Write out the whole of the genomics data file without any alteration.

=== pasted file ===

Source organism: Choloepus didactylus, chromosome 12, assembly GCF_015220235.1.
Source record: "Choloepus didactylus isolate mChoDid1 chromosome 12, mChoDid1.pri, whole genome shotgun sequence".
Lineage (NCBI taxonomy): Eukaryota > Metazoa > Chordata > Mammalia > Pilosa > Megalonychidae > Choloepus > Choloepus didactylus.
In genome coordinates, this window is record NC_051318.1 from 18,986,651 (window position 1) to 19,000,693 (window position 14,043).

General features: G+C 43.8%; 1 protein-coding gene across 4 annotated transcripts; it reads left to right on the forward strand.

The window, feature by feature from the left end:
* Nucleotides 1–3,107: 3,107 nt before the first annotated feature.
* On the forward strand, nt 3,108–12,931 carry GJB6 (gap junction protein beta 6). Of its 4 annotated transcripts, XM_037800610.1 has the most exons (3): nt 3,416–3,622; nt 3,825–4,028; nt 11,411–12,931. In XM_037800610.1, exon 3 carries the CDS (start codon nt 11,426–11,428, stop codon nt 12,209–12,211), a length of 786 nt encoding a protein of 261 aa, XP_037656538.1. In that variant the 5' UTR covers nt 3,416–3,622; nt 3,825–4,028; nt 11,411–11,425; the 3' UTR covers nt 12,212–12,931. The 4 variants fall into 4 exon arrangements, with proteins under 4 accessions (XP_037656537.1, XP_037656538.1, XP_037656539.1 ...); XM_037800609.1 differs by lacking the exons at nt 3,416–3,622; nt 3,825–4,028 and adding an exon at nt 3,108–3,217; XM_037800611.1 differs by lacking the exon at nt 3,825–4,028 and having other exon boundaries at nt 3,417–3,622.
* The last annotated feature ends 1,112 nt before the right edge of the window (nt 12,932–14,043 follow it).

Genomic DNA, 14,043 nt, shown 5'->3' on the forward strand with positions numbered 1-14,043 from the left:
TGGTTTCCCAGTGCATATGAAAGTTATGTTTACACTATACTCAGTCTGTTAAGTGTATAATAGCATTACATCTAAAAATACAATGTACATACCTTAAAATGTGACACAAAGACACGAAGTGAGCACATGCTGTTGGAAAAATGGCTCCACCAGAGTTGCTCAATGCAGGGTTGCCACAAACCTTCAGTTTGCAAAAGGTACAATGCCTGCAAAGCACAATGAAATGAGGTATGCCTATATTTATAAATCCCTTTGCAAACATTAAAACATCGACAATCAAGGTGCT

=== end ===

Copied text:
Source organism: Choloepus didactylus, chromosome 12, assembly GCF_015220235.1.
Source record: "Choloepus didactylus isolate mChoDid1 chromosome 12, mChoDid1.pri, whole genome shotgun sequence".
Lineage (NCBI taxonomy): Eukaryota > Metazoa > Chordata > Mammalia > Pilosa > Megalonychidae > Choloepus > Choloepus didactylus.
In genome coordinates, this window is record NC_051318.1 from 18,986,651 (window position 1) to 19,000,693 (window position 14,043).

General features: G+C 43.8%; 1 protein-coding gene across 4 annotated transcripts; it reads left to right on the forward strand.

The window, feature by feature from the left end:
* Nucleotides 1–3,107: 3,107 nt before the first annotated feature.
* On the forward strand, nt 3,108–12,931 carry GJB6 (gap junction protein beta 6). Of its 4 annotated transcripts, XM_037800610.1 has the most exons (3): nt 3,416–3,622; nt 3,825–4,028; nt 11,411–12,931. In XM_037800610.1, exon 3 carries the CDS (start codon nt 11,426–11,428, stop codon nt 12,209–12,211), a length of 786 nt encoding a protein of 261 aa, XP_037656538.1. In that variant the 5' UTR covers nt 3,416–3,622; nt 3,825–4,028; nt 11,411–11,425; the 3' UTR covers nt 12,212–12,931. The 4 variants fall into 4 exon arrangements, with proteins under 4 accessions (XP_037656537.1, XP_037656538.1, XP_037656539.1 ...); XM_037800609.1 differs by lacking the exons at nt 3,416–3,622; nt 3,825–4,028 and adding an exon at nt 3,108–3,217; XM_037800611.1 differs by lacking the exon at nt 3,825–4,028 and having other exon boundaries at nt 3,417–3,622.
* The last annotated feature ends 1,112 nt before the right edge of the window (nt 12,932–14,043 follow it).

Genomic DNA, 14,043 nt, shown 5'->3' on the forward strand with positions numbered 1-14,043 from the left:
TGGTTTCCCAGTGCATATGAAAGTTATGTTTACACTATACTCAGTCTGTTAAGTGTATAATAGCATTACATCTAAAAATACAATGTACATACCTTAAAATGTGACACAAAGACACGAAGTGAGCACATGCTGTTGGAAAAATGGCTCCACCAGAGTTGCTCAATGCAGGGTTGCCACAAACCTTCAGTTTGCAAAAGGTACAATGCCTGCAAAGCACAATGAAATGAGGTATGCCTATATTTATAAATCCCTTTGCAAACATTAAAACATCGACAATCAAGGTGCT